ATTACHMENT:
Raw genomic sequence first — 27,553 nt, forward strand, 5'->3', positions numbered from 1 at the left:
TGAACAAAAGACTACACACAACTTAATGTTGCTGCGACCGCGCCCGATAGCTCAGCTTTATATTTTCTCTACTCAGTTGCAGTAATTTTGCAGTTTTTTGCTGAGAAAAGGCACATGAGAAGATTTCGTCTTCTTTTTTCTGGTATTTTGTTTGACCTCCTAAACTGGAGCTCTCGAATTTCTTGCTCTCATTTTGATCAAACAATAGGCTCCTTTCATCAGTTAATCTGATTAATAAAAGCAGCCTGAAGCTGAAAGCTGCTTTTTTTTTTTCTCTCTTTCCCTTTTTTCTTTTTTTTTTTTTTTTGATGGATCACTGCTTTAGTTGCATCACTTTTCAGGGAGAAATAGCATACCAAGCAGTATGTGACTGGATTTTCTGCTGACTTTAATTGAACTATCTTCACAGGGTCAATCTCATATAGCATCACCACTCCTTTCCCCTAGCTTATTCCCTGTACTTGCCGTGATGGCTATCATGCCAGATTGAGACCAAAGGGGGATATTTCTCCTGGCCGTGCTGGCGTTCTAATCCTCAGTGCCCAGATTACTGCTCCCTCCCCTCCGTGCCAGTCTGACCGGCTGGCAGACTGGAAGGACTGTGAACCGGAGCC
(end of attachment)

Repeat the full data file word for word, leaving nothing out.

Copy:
Raw genomic sequence first — 27,553 nt, forward strand, 5'->3', positions numbered from 1 at the left:
TGAACAAAAGACTACACACAACTTAATGTTGCTGCGACCGCGCCCGATAGCTCAGCTTTATATTTTCTCTACTCAGTTGCAGTAATTTTGCAGTTTTTTGCTGAGAAAAGGCACATGAGAAGATTTCGTCTTCTTTTTTCTGGTATTTTGTTTGACCTCCTAAACTGGAGCTCTCGAATTTCTTGCTCTCATTTTGATCAAACAATAGGCTCCTTTCATCAGTTAATCTGATTAATAAAAGCAGCCTGAAGCTGAAAGCTGCTTTTTTTTTTTCTCTCTTTCCCTTTTTTCTTTTTTTTTTTTTTTTGATGGATCACTGCTTTAGTTGCATCACTTTTCAGGGAGAAATAGCATACCAAGCAGTATGTGACTGGATTTTCTGCTGACTTTAATTGAACTATCTTCACAGGGTCAATCTCATATAGCATCACCACTCCTTTCCCCTAGCTTATTCCCTGTACTTGCCGTGATGGCTATCATGCCAGATTGAGACCAAAGGGGGATATTTCTCCTGGCCGTGCTGGCGTTCTAATCCTCAGTGCCCAGATTACTGCTCCCTCCCCTCCGTGCCAGTCTGACCGGCTGGCAGACTGGAAGGACTGTGAACCGGAGCC